Behind us was a huge warehouse, looming. Even by American standards it was enormous―practically big enough to have its own motto and design of flag. It stood in rather sterile landscaped grounds, made bleaker by the unmarked covering of snow. The place was apparently deserted apart from the security post―and the slightly dented Navigator I’d just skid-parked by the main entrance.
“Where are they?” I demanded.
The security guard didn’t answer, nor did he take his eyes off the gun in my hands, watching for his opportunity. Now I got a good look at him I saw he was at least six-four and probably two hundred and thirty pounds, most of it muscle. He also had the narrowed calm of previous armed contact―an ex-military man.
Just my luck.
I watched with a kind of horrified fascination as the boy climbed onto the narrow parapet. Below his feet the elongated brick arches of the old viaduct stretched, so I'd been told, exactly one hundred and twenty-three feet to the ground. He balanced on the crumbling brickwork at the edge, casual and unconcerned.
My God, I thought. He's going to do it. He's actually going to jump.
'Don't prat around, Adam,' one of the others said. I was still sorting out their names. Paul, that was it. He was a medical student, tall and bony with a long almost roman nose. 'If you're going to do it, do it, or let someone else have their turn.'
'Now now,' Adam said, wagging a finger. 'Don't be bitchy.'
Paul glared at him, took a step forwards, but the cool blonde-haired girl, Diana, put a hand on his arm.
'Leave him alone, Paul,' Diana said, and there was a faint snap to her voice. She'd been introduced as Adam's girlfriend, so I suppose she had the right to be protective. 'He'll jump when he's ready. You'll have your chance to impress the newbies.'
She flicked unfriendly eyes in my direction as she spoke but I didn't rise to it. Heights didn't draw or repel me the way I knew they did with most people but that didn't mean I was inclined to throw myself off a bridge to prove my courage. I'd already done that at enough other times, in enough other places.
Beside me, my friend Sam muttered under his breath, 'OK, I'm impressed. No way are you getting me up there.'
I grinned at him. It was Sam who'd told me about the local Dangerous Sports' Club who trekked out to this disused viaduct in the middle of nowhere. There they tied one end of a rope to the far parapet and brought the other end up underneath between the supports before tying it round their ankles.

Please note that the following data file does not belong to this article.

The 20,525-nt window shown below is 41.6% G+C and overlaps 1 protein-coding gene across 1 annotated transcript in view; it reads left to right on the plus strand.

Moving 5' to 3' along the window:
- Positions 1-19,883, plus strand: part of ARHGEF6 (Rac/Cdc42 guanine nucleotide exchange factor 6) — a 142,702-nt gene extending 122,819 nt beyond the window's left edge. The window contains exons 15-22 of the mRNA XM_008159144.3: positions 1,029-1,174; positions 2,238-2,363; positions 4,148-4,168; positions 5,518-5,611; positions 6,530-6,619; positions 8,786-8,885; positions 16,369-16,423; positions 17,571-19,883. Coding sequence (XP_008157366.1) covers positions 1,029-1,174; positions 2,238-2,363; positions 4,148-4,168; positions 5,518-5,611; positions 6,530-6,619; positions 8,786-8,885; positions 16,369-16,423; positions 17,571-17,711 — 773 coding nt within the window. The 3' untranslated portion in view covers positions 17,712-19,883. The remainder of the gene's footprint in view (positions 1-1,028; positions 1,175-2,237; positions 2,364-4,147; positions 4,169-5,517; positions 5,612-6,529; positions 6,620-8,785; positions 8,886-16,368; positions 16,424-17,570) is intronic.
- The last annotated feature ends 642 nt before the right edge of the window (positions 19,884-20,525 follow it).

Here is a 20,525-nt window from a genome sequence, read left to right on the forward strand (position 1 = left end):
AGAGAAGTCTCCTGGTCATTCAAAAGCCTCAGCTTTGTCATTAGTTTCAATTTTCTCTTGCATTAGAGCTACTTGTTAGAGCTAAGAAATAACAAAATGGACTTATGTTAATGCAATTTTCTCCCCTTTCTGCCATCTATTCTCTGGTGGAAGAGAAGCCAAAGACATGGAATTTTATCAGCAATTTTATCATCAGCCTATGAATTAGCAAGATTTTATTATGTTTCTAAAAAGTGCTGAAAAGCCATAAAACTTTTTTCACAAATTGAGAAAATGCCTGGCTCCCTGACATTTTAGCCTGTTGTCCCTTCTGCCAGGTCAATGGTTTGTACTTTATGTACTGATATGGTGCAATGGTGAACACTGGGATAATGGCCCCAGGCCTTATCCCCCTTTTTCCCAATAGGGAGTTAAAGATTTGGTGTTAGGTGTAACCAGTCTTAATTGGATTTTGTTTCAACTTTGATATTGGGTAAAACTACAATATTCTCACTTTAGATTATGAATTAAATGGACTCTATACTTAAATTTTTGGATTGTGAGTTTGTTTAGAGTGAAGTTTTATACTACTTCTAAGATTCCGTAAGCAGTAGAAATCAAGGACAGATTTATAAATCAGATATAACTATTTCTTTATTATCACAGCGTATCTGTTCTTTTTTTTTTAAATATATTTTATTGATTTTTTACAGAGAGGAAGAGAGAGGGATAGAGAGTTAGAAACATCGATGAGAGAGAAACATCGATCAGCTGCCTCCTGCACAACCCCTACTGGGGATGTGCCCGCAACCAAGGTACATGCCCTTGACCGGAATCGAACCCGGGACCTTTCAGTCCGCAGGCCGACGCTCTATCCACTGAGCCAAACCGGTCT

And then they jumped.
The idea, as Sam explained it, was to propel yourself outwards as though diving off a cliff and trying to avoid the rocks below. I suspected this wasn't an analogy with resonance for either of us, but the technique ensured that when you reached the end of your tether, so to speak, the slack was taken up progressively and you swung backwards and forwards under the bridge in a graceful arc.
Jump straight down, however, and you would be jerked to a stop hard enough to break your spine. They used modern climbing rope with a fair amount of give in it but it was far from the elastic gear required by the bungee jumper. That was for wimps.
Sam knew the group's leader, Adam Lane, from the nearby university, where Sam was something incomprehensible to do with computers and Adam was the star of the track and field teams. He was one of these magnetic golden boys who breezed effortlessly through life, always looking for a greater challenge, something to set their heartbeat racing. And for Adam the unlikely pastime of bridge swinging, it seemed, was it.
I hadn't believed Sam's description of the activity and had made the mistake of expressing my scepticism out loud. So, here I was on a bright but surprisingly nippy Sunday morning in May, waiting for the first of these lunatics to launch himself into the abyss.
Somebody once said that the rich are another country—they do things differently there. It didn't take me very long working in close protection to realise that was true. Hell, some of them were a different planet.
The Dempsey family were old money and that put them at the outer reaches of the solar system as far as real-world living was concerned. Personal danger came a distant second to social disgrace, which was always going to make life tough for those of us tasked to keep them from harm.
The family didn't seem bothered so much by the attempted assassination—and that was how they referred to the botched hit that sparked my involvement—so much as the fact it was carried out with no regard to the correct etiquette.
So, they put up with the movement sensors in the grounds and the increased numbers of staff who regularly patrolled the boundaries, but they baulked at having the infrared cameras I'd recommended to blanket the exterior of the house, and absolutely dug their heels in about close-circuit TV coverage inside. It was my job, I was told firmly, to stop anyone from getting that far. No pressure, then.
The radio call came in at just after 3:00 AM, when I was in the east wing guest suite I'd commandeered as a temporary central control.
'Hey, Charlie, we just apprehended someone in the summer house,' came the crackling voice of one of the new guys. 'I think you'd, er, better come and take a look.'